The Proposition John Hillcoat

Written by Nick Cave, The Proposition is a sparse western set in outback Australia in the 1880s. In the wake of a horrific killing of a family, newly appointed lawman Captain Stanley (Ray Winstone) sets out to "civilise” his new territory by going after the perpetrators, an elusive group led by Arthur Burns (Danny Huston).

After a bloody shoot-out, Stanley catches Charlie Burns (Guy Pearce) and his slow-witted brother Mike (Richard Wilson), both of whom have recently escaped their eldest brother's gang. The Captain offers Charlie the titular proposition — he can either find and kill his older brother or watch his younger brother be executed. Charlie chooses the former, and sets off across the unforgiving terrain to reunite with Arthur.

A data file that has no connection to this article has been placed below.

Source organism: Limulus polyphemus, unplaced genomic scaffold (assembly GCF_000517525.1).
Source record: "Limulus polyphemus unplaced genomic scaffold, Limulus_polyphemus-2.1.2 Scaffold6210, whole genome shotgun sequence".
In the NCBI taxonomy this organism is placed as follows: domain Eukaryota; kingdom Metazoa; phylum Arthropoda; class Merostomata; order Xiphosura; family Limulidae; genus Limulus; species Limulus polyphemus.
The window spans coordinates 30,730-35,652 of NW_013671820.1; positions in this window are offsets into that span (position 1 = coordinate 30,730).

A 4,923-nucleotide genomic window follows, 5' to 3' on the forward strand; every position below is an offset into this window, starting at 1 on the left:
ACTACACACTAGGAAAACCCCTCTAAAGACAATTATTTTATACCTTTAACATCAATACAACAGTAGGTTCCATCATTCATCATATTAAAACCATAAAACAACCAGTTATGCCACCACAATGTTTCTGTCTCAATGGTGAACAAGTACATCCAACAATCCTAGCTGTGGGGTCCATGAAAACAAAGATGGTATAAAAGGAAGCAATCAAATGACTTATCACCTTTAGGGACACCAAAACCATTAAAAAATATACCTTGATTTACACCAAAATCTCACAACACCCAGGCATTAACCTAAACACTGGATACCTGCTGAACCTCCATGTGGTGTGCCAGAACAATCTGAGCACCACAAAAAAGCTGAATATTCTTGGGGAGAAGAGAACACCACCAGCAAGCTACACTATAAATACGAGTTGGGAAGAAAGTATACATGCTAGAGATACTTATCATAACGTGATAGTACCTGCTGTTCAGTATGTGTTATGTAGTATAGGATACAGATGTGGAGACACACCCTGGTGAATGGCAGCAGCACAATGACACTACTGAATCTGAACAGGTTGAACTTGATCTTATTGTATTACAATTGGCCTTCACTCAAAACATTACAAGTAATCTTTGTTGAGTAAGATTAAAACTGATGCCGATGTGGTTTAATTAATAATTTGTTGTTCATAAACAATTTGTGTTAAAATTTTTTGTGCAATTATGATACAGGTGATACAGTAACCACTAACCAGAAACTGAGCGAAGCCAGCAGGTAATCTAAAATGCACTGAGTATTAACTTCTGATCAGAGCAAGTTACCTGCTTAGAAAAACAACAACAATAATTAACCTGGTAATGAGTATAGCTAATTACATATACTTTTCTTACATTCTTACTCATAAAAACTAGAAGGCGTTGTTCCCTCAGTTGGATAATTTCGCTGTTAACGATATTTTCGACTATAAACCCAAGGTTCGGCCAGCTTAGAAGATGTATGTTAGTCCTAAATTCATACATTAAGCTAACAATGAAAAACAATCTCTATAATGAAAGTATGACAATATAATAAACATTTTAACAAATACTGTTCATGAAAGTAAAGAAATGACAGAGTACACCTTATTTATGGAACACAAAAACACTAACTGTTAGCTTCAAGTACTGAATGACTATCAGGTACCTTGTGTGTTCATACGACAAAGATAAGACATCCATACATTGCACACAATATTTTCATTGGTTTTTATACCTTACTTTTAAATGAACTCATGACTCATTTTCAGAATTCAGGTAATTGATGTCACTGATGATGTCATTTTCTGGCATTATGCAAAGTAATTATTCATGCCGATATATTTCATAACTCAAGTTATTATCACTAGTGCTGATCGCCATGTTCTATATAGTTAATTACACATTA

Everything about this movie is harsh and bare: the landscape, the story, the dialogue and the characters. Nick Cave’s musical score is amazing and haunting, complementing the film’s tone perfectly. The film is well shot and the story compelling, but there are many, many moments of extremely graphic violence that make it quite difficult to watch. It's the kind of violence that seems so realistic that it's vaguely sickening.

The excellent cast manages to put a lot of humanity into their deeply flawed characters. Pearce gives an intense performance as the closest thing to a moral centre this dark tale has. Huston is a charismatic villain, which makes his evil acts all the more disturbing. A grizzled John Hurt offers a memorable cameo as Jellon Lamb, a bounty hunter drinking his way into oblivion in the middle of nowhere. The relationship between Captain Stanley and his wife (played by Emily Watson) is well drawn and gives the film some brief moments of sweetness.

Ultimately, though, The Propostion shows a lot of awful people doing horrible things with only slight redemption in the end. (Maple)